Pastor Emeritus Jay Wells of Simeon Baptist Church in Antioch, Tenn., speaks during the Tennessee Baptist Mission Board’s press conference/ Photo by Brooke Wanser.
By BROOKE WANSER
A few days prior to planned “White Lives Matter” rallies in Murfreesboro and Shelbyville, Tennessee Baptists met at their headquarters in Franklin to condemn white supremacy.
“We don’t call press conferences very often,” Tennessee Baptist Mission Board President and Executive Director Randy Davis said. “In fact, in the seven years I’ve been in this position, this is the very first.
“As Tennessee Baptists, we are categorically opposed to the white supremacy movement and any movement that diminishes the dignity of any human.”
The Tennessee Baptist Mission Board, an affiliate of the Southern Baptist Convention, has 3,200 churches under its banner, communications director Chris Turner said.
According to a release from the Southern Poverty Law Center, the neo-Confederate League of the South and the Nationalist Front are planning a “White Lives Matter” rally on Saturday morning in Shelbyville, before moving later to Murfreesboro. It will be the Nationalist Front’s first appearance since the deadly “Unite the Right” rally members took part of in Charlottesville, Virginia in August.
Davis pointed out that the planned rallies Saturday are meant to make a statement against immigrants and refugees in Middle Tennessee. “If history holds true, the intent of these groups gathering is to fear monger and to fan the flames of racial hatred,” Davis said.
“This bigotry has no place in our American society, and it certainly has no place in the life of anyone who is a follower of Christ.”
During a recent episode of Southern Nationalist Radio, white supremacy group League of the South’s president and founder Michael Hill confirmed that immigration would play a major role in the purpose of the rally:
“We’re going back there to say ‘Look, you do need to do something about this [immigrant population]. Your lives as white people, the lives of your children and grandchildren matter. You need to get these people out of here,’” he said.
Davis said the group had not gathered to make a political statement. “We are, however, very prayerful that our government leaders will write laws that both offer security to America and are fair to all those who seek shelter within her borders,” he said.
Along with Davis stood ten pastors, two of whom spoke to the crowd.
As a four-year-old, Dr. Thi Mitsamphahn and eight family members emigrated as refugees from Laos to East Nashville.
Mitsamphahn said members of the Lighthouse Baptist Church came and helped his family members find jobs and assimilate into American culture, as they converted from Buddhism to Christianity.
Dr. Thi Mitsamphahn emigrated from Laos to Nashville during the conflict 30 yrs ago; he now leads a church where many are refugees pic.twitter.com/w4PCec5EHY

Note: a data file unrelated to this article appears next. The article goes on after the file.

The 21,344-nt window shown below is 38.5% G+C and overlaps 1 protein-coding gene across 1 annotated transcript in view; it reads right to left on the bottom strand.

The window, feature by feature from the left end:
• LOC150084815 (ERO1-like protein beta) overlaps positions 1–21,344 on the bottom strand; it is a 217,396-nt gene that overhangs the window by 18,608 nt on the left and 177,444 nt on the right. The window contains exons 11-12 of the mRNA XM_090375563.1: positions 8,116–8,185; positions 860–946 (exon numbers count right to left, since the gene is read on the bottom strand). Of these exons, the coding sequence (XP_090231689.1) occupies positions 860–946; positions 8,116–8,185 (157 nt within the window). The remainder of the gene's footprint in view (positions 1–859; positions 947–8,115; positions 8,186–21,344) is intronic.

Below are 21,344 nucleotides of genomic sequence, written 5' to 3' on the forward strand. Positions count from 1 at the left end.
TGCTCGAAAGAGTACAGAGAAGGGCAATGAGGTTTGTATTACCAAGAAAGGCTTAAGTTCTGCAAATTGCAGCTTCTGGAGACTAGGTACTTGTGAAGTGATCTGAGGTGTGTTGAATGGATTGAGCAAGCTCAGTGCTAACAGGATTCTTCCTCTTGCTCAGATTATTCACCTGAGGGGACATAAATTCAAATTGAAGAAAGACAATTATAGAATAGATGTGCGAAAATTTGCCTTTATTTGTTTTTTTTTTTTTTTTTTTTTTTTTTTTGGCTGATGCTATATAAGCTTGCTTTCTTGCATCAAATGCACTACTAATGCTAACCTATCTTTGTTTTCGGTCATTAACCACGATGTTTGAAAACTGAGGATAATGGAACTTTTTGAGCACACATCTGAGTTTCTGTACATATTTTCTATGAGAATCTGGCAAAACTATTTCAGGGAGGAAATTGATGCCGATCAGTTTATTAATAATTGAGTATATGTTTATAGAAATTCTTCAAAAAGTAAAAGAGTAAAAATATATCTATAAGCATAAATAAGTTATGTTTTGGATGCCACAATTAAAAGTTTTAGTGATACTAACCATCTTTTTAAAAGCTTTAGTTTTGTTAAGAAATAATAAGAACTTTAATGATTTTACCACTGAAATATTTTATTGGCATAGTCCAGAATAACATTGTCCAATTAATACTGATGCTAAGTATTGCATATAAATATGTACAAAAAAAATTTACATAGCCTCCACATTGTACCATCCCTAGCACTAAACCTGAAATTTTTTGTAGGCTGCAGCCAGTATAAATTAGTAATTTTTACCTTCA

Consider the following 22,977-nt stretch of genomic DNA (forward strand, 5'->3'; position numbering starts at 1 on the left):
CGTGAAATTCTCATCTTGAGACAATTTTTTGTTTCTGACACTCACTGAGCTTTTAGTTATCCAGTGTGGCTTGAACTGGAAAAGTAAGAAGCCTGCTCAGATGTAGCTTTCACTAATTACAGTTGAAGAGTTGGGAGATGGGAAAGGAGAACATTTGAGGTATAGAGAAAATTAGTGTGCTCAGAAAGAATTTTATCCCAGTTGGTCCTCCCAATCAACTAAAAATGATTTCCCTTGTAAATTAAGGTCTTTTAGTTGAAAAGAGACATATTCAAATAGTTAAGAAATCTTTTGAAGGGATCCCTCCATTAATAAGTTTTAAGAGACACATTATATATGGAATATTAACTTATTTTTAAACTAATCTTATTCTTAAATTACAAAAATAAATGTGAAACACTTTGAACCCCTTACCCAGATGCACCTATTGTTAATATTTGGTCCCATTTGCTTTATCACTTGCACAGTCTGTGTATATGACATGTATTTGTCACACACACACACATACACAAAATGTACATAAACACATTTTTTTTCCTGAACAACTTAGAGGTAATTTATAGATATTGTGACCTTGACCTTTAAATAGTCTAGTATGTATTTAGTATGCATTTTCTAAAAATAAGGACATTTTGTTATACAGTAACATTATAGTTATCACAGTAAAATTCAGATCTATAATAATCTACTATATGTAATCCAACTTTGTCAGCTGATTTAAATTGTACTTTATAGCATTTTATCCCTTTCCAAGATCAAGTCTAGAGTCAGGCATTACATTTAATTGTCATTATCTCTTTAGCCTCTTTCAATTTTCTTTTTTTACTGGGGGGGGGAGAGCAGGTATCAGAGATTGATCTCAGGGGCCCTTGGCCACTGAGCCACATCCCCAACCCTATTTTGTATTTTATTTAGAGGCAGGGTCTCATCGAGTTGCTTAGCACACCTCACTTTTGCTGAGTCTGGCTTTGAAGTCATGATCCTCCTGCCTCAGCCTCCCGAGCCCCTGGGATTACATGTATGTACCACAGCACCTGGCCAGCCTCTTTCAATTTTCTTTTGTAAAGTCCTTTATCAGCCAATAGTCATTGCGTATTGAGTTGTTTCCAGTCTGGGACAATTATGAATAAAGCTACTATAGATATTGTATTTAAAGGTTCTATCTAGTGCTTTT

— Brooke Wanser (@Bwanser_writes) October 25, 2017
Now, he is the lead pastor of International Community Church in Smyrna where he helps refugees through his ministry.
“I watched with the rest of the nation what went down in Virginia,” Mitsamphahn said of the race rally, but, “I just never thought it was going to be here in our neck of the woods.”
Pastor Jay Wells of Simeon Baptist Church in Antioch said he rejoiced in the diversity of his community.
“It is good because it’s God’s idea, not ours,” he said. “God created it, God called his creation good. What God calls good, who am I to say that it’s bad?”
The theme of forgiveness rang clear through the message of all who spoke.
“All men, including those who gather Saturday to perpetrate hate, stand on equal ground before God and are in need of repentance and the forgiveness of sin that only comes through Christ,” Davis said.
Wells quoted Dr. Martin Luther King, Jr. on the topic. “He who is devoid of the power to forgive is devoid of the power to love,” he said.
Kevin Minchey, who worked at First Baptist Shelbyville for 8 years before becoming the director of missions for the Concord Baptist Association in Murfreesboro, said when he heard of the rallies, he was “not pleased that they were coming to our town, because we don’t feel like they do.”
Minchey said several churches in the areas would be hosting prayer gatherings on Friday night, including First Baptist Church on Main Street in Murfreesboro.
He will be attending the prayer meetings, and is “prayerful” that the rallies will be uneventful. “We’re just trusting in the Lord that they’ll come and do and say what they’ve got the freedom to do and say, and then they’ll just leave,” he said.
“Since I’m praying and hoping in that, that’s what I’m trusting will happen,” said Minchey.